The NLRB’s Been Busy

We’ve long previewed the National Labor Relations Board’s (NLRB’s) action on a number of issues, now that Board membership reflects President Biden’s appointees and embodies his pro-labor priorities. In recent weeks, we’ve seen several updates come through from the agency, including:

·        Adding Consequential Damages to Make-Whole Remedies

“Employees are not made whole until they are fully compensated for financial harms that they suffered as a result of unlawful conduct,” NLRB Chairman Lauren McFerran recently said. That is, when there’s evidence proving that an employee suffered direct or foreseeable harm as a result of an unfair labor practice, the harm is now compensable. The harm can take many forms from healthcare expenses, to credit card late fees, even to the loss of a home or car due to an unlawful discharge. Employers should be mindful that this potential penalty marks a real increase in their liability. It’s likely that this change will be challenged in court.

·        Restoring the Obama-Era Bargaining Unit Test

The NLRB has once again modified its standard for “bargaining-unit determination cases where a labor union seeks to represent a unit that contains some, but not all, of the job classifications at a particular workplace,” restoring the Obama-Era rule on that point. Once again, “so long as the petitioned-for unit consists of a clearly identifiable group of employees with a shared ‘community of interest,’ the Board will presume the unit to be appropriate.” What does this mean? Unions and employees will again be able to organize along narrower lines of job classification, reflecting the NLRB’s pro-union priorities.

·        Limiting the Exclusion of Protesting Contractors from a Property

In another reversal of a Trump-era decision, the NLRB also issued an opinion limiting property owners’ ability to remove protesting contractor employees from their property. Unless a protest significantly interferes with the use of the property, or another legitimate business reason exists, a property owner with a contractual relationship with the employees’ employer (or the employer themselves) cannot prohibit protestors from protesting on the property.

2022: The Year of the Strike

We’ve all heard of the Starbucks strikes—from Red Cup Day turned “Red Cup Rebellion” to the recent “Double Down Strike”—but, as it turns out, bargaining and boycotts aren’t just for baristas. From airport employees to hospitality workers, employees across the nation are joining in.


Two key sticking points: wages and working conditions. This is no surprise to anyone who’s been following the headlines. McDonald’s workers protested hazardous working conditions. Dollar General employees went on strike over low wages. Taco Bell employees walked off the job to protest low wages and workplace hazards.

The uptick in collective action started nearly three years ago and seems to be picking up speed—not slowing down. Even states with historically low union participation are seeing an increase in strikes and collective bargaining action.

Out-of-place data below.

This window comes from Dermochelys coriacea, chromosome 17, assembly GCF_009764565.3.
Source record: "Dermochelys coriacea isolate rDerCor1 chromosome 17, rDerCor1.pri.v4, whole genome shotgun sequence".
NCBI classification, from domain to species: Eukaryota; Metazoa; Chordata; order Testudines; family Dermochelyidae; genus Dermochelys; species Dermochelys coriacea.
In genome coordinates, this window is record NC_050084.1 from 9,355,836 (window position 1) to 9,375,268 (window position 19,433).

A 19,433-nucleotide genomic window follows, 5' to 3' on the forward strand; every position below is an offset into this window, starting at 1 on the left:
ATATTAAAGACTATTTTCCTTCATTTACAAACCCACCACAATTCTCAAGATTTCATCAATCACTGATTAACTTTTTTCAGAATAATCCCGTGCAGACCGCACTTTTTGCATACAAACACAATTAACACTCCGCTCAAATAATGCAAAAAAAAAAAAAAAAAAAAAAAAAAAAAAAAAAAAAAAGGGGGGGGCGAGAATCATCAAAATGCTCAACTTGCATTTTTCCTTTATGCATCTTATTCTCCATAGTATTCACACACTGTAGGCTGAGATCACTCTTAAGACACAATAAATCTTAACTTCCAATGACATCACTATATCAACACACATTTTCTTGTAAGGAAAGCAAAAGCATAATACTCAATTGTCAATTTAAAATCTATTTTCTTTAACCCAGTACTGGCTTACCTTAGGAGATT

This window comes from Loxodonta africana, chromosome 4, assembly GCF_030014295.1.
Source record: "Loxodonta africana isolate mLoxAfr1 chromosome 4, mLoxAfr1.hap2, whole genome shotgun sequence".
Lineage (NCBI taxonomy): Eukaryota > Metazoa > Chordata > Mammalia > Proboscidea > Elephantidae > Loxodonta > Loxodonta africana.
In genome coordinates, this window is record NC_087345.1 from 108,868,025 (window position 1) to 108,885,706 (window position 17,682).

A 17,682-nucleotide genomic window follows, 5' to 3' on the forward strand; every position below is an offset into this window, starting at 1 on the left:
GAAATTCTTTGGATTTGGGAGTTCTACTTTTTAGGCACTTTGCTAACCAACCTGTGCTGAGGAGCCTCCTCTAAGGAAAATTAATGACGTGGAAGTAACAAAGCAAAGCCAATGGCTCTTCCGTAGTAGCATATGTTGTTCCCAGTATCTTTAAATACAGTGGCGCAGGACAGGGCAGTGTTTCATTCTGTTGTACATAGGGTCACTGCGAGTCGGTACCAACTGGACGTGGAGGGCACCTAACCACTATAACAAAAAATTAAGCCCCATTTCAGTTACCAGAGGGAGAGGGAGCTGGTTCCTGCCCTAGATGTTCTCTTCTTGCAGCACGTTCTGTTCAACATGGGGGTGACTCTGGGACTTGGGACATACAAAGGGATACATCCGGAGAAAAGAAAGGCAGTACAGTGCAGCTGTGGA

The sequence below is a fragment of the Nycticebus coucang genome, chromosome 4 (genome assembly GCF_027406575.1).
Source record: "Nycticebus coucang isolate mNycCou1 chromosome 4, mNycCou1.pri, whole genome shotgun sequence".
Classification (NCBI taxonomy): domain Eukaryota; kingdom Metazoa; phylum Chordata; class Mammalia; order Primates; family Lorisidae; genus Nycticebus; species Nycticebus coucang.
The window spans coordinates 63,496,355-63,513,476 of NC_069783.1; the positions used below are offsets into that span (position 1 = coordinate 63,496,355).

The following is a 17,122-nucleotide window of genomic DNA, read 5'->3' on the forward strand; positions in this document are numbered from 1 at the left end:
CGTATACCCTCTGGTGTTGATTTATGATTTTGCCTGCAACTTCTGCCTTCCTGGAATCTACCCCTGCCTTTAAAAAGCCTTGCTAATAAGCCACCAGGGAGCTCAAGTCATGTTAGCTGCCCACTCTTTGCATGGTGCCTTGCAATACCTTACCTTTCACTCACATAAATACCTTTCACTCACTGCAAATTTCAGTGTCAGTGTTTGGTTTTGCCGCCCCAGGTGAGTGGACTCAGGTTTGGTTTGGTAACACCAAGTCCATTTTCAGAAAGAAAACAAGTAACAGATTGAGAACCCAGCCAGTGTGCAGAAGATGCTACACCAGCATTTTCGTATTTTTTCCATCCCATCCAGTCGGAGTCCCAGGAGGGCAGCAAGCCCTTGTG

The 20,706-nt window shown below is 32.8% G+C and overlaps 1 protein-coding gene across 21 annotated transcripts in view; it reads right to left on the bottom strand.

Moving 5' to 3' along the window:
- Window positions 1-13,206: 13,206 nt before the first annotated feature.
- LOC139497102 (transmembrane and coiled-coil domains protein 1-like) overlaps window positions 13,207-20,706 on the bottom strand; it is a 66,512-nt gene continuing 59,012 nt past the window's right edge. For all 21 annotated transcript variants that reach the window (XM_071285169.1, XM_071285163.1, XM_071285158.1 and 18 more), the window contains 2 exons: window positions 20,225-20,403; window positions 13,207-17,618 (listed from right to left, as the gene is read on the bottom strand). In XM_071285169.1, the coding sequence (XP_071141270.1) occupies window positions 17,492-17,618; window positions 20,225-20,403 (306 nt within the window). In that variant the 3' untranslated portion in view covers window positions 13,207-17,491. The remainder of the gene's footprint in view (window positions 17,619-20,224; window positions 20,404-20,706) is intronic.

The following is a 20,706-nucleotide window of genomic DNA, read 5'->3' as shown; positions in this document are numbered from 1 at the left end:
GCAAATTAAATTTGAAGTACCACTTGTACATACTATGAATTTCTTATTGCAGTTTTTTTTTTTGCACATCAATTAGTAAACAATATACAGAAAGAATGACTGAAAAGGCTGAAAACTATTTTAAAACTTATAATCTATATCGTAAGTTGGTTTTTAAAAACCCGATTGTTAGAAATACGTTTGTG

As we approach the New Year, be aware that collective action isn’t just a coffee-shop condition. Employees of diverse industries are thinking about and advocating for workplace improvements. Proactive and thoughtful employers are rising to meet them. These conversations can be productive and even collaborative with the right plan in place.

Double-Check Your Dress Code

Do you maintain a workplace dress code? If so, read on.

Employers, as you know, have a lot of leeway to craft policies that make sense for their workplaces and workforces. But employers whose policies include a dress code would do well to revisit that code’s requirements in the New Year. Not all dress codes are created equal—and, critically, not all dress codes comply with EEO laws, as a recent Reuters report explains.

Alaska Airlines’ 2020 dress code required “customer-facing Alaska Airlines employees . . . to choose either a male uniform that included a vest and tie and forbids makeup, nail polish and earrings, or a female uniform that include[d] dresses and skirts and allow[ed] a range of makeup and jewelry.” The policy also “prohibited mixing and matching elements of each uniform.” The policy was later updated to require employees with facial hair to wear the male uniform, and to prohibit employees donning the male uniform from using certain shades of lipstick.

Earlier this year, the Washington State Human Rights Commission (HRC) issued a finding of reasonable cause that Alaska Airlines violated Washington state law and discriminated against a non-binary, gender-fluid flight attendant by refusing to exempt them from this dress code. Now, the HRC will endeavor to assist the parties in negotiating a settlement.

Gendered clothing and personal care standards aren’t all employers should be on the lookout for, however. In the last few years, 18 states and nearly a dozen municipalities across the country have enacted CROWN Laws—prohibitions on workplace dress code and hygiene policies that exhibit racial bias by excluding certain hairstyles (like cornrows and braids) from the workplace.

Given the movement in this area, it’s worth reexamining your own dress code’s requirements in early 2023 to ensure your workplace standards comport with local, state and federal law.